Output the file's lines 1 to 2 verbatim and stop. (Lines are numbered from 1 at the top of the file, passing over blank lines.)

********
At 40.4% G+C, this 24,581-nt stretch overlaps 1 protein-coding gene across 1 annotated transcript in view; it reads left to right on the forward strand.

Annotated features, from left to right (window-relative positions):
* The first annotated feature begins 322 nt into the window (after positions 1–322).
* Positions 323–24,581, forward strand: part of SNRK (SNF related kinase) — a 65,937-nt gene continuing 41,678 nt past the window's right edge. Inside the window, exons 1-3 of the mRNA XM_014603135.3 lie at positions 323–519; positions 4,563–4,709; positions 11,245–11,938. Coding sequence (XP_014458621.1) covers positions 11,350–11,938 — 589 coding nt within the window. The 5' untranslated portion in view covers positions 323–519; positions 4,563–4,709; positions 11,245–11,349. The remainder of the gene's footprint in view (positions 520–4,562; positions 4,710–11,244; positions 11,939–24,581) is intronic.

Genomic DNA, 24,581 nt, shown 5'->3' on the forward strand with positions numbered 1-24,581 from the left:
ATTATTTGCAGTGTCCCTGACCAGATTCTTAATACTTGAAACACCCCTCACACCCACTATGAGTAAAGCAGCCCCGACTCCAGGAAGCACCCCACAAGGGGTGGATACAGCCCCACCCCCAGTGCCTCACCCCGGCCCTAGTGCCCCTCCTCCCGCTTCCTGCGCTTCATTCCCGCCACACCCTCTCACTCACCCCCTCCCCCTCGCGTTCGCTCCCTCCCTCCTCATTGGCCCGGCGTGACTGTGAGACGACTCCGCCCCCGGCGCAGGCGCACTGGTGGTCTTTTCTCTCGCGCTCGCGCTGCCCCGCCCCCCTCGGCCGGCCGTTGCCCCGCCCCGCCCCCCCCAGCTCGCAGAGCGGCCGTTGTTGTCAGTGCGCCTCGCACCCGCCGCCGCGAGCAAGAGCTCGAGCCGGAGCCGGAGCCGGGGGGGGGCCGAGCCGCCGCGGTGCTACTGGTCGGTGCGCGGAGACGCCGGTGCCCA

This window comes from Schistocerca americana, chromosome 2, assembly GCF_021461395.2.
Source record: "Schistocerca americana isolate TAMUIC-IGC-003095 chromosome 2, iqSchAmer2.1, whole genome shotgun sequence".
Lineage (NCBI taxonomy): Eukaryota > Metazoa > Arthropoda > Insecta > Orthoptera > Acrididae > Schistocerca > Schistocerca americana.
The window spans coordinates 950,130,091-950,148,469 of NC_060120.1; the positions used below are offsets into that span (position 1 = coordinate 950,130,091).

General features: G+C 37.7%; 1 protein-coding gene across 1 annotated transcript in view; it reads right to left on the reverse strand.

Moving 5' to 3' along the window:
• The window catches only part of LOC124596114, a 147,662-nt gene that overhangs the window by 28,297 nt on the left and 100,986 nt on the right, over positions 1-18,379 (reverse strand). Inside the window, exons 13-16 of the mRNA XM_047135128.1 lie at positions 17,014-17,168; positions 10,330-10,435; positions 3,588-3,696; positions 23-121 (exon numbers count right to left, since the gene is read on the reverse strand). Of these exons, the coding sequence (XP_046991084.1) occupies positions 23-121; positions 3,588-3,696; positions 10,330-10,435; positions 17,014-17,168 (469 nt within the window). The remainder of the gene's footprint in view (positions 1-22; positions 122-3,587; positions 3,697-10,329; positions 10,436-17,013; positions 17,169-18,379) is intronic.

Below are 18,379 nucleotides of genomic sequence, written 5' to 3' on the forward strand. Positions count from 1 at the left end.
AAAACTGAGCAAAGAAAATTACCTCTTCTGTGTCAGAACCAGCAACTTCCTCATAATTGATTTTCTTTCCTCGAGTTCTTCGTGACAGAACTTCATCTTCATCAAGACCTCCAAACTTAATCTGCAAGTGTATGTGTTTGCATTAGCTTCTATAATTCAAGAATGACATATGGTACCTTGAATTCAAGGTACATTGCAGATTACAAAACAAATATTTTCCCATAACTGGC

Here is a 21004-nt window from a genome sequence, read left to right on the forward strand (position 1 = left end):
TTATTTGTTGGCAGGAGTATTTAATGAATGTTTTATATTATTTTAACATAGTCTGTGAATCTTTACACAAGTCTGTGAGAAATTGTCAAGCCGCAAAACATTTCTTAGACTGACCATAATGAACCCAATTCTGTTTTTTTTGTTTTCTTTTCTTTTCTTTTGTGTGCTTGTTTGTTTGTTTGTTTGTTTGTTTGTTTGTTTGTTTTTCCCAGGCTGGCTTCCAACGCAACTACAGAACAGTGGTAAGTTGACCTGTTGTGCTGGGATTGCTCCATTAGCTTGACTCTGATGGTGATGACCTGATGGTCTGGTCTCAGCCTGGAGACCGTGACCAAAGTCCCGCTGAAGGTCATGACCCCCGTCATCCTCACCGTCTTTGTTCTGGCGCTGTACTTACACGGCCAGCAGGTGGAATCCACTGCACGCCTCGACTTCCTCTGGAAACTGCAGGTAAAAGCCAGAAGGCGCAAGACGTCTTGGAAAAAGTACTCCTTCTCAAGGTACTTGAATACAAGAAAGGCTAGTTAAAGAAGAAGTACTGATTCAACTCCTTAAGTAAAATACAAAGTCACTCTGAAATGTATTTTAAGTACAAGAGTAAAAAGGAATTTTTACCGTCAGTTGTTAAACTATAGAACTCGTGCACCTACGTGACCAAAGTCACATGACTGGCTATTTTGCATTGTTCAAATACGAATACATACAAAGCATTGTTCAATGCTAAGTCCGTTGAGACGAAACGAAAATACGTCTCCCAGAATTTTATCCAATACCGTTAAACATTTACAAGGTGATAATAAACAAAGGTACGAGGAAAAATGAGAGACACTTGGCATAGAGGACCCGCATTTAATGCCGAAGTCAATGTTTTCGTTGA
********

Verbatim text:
At 40.4% G+C, this 24,581-nt stretch overlaps 1 protein-coding gene across 1 annotated transcript in view; it reads left to right on the forward strand.

Annotated features, from left to right (window-relative positions):